There is another name, a Hall-of-Fame name, I need to add to the above list:  Whitey Ford.  He died a few days ago (8 October 2020), almost making it to 92 years of age.  When he turned 90 two years ago, I began this blog post in my mind.  I was by no means anxious for him to die!  But living too long past 90 is rare.  And I had something in mind connected to a part of my youth when thinking about the great Whitey Ford.

He threw his last big-league pitch more than three years before I was born.  I wasn't even four years old when he and his good friend, Mickey Mantle, went into the Hall of Fame together.  By the time I started learning of his World Series heroics and his amazing career winning percentage, I saw only "Hall-of-Famer Whitey Ford" in the stories I read about him.  It is weird getting to know a baseball player's career, especially when the entirety of that career predates one's existence.  Even weirder is meeting a famous baseball player, and during the few seconds of shared space, trying to imagine that player holding the 1961 AL Cy Young Award or picking up his first World Series ring in the year my parents were born.  I never got a chance to meet Bob Gibson, and some argue that Gibson was a better pitcher than Ford.  They were very different pitchers, but even those on Ford's side of the argument cannot argue with the amazing lineups that helped Ford win 69% of his games.  Ford's winning percentage is one of many pieces of evidence to illustrate that a pitcher's "win" really is a team stat.  Wherever Whitey Ford ranks among the great pitchers is irrelevant to me.  I got to spend 15 seconds with him.

It was the 19th of June, 1980, a Thursday.  School was out for the year and I was already playing Little League baseball.  And though I was a bit more than 11 weeks from my 10th birthday, I was already into world events.  We were in the middle of the Iran hostage crisis, but a miracle on ice in February of that year made it as clear as can be that sports can lift a nation's spirits during rough times.  Not only was I a budding scientific nerd, I was precocious on the political front, with faint memories of watching one of the three 1976 presidential debates between Ford and Carter.  Come 1980, I was for Reagan all the way.  But before the November election came a day on which I met three baseball legends.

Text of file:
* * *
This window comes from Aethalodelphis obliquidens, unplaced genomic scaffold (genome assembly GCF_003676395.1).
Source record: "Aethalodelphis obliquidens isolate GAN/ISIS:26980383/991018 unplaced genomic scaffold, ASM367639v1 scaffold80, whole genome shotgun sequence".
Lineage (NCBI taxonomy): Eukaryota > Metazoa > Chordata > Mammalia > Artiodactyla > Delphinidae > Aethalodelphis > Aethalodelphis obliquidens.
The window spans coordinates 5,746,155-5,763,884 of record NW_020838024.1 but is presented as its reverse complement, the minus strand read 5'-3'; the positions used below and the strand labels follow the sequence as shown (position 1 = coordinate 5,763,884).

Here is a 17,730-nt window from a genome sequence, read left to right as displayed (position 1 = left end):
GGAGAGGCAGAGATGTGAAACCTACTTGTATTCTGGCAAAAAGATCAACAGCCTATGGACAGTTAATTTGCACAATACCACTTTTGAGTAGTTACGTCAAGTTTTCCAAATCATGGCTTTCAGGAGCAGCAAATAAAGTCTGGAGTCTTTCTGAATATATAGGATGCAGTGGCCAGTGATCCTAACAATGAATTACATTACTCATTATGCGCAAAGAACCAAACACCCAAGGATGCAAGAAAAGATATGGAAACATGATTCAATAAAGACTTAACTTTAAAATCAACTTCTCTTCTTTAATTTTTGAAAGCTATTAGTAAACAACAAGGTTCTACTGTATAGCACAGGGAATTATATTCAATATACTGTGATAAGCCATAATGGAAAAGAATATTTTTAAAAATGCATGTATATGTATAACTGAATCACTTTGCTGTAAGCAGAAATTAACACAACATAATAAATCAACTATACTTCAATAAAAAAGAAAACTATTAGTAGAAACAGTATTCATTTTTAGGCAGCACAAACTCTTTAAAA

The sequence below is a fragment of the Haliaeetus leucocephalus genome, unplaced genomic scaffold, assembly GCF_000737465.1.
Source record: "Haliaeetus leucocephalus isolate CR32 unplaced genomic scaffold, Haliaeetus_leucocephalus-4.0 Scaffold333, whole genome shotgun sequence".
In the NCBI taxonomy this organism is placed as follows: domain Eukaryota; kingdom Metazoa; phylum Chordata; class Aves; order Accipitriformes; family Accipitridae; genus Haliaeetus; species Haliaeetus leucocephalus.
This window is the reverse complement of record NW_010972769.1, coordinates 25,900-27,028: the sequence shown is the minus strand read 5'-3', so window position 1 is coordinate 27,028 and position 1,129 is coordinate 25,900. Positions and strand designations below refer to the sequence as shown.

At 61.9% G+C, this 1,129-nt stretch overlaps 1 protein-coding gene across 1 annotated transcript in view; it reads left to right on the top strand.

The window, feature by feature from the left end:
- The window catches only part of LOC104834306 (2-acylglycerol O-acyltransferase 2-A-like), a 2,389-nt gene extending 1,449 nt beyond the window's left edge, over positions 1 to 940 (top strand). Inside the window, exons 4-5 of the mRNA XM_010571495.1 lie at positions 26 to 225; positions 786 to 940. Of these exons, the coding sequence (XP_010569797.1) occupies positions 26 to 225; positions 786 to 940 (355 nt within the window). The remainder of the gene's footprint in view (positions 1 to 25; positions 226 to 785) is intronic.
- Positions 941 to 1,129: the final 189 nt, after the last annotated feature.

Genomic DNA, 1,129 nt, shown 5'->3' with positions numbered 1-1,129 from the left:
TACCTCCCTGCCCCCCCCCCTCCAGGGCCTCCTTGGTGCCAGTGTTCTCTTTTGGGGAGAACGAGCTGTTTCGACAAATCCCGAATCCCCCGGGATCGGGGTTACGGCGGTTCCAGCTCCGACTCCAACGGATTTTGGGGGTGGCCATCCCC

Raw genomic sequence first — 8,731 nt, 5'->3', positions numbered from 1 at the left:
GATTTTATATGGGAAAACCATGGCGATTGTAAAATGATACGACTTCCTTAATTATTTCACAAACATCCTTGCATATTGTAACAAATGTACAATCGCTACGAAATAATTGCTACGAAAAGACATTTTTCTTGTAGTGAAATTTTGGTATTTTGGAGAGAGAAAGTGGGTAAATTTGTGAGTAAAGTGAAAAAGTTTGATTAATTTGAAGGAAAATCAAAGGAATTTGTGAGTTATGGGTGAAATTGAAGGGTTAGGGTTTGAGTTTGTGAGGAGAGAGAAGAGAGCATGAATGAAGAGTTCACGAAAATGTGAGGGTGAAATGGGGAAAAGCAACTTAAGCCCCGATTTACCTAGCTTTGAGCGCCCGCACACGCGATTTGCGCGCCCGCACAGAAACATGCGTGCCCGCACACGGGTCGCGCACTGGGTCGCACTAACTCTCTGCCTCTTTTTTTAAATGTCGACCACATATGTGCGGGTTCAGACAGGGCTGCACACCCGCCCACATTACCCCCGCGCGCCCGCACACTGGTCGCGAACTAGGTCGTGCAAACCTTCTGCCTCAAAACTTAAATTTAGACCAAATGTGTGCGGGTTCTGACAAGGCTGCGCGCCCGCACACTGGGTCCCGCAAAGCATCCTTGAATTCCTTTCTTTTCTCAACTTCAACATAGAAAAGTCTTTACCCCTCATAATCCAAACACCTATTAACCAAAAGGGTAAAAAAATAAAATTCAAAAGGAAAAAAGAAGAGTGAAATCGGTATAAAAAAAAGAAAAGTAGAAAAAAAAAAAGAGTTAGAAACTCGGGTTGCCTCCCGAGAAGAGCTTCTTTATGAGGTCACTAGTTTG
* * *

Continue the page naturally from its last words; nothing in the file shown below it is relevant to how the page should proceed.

A few days before 19 June, my dad saw a notice in the local paper, advertising that Mickey Mantle and Whitey Ford would be visiting our minor league team's ballpark.  At that time, the Charleston Charlies played AAA baseball in the International League at Watt Powell Park, which was off MacCorkle Avenue, 35th Street, and South Park Road in Charleston.  The park was a dinky place that could not even hold 4500 fans.  But for a local kid who had yet to reach 10 years old, the place was much bigger.  I loved watching games there because I simply loved watching baseball.  But to watch baseball AND get autographs from Mickey Mantle and Whitey Ford?!?  I absolutely wanted to go to the game on the special day.

I was nervous about meeting Mantle and Ford.  Heck, I was unsure that "meeting" would even be part of it.  Would they sign something and then move on to the next fan?  Even at such a young age, I knew they would not converse with me for a few minutes.  It was many years later when I learned from a newspaper article that Mantle and Ford would tie one on at a local bar later that night.  I knew nothing of their personal lives; I knew only of their stats and of some old film footage.  They were larger than life in my mind.

When my dad and I got to the gate at the park, I was handed a piece of paper that I could use for autographs.  On the paper were great black-and-white photos of Ford and Mantle.  I held on to the paper while my dad and I stood in line.  There were many fans in front of us, but the line was orderly and moved at a reasonable pace.  I occasionally caught glimpses of Ford and Mantle as they sat together at a table and signed autographs for each fan at the front of the line.  I got so nervous as we neared those living legends.  My hands were sweaty and my heart was beating fast.  I cannot tell you what I was doing the previous day or the next day, but I know what I felt and what I saw and what I heard on that day.  So much of baseball was in that line.  The park had that minor-league park smell.  Smell of food from nearby concession stands wafted in the air, and even the baseball field itself had a scent I knew well.  Noises familiar at a ballpark were in my ears.  People who love baseball and go to many games know the sounds I refer to.  If you are unfamiliar with what I write about, go to a game.  Put your bloody phone away and listen.  Close your eyes and listen.  A baseball park has a pulse and life of its own on game day.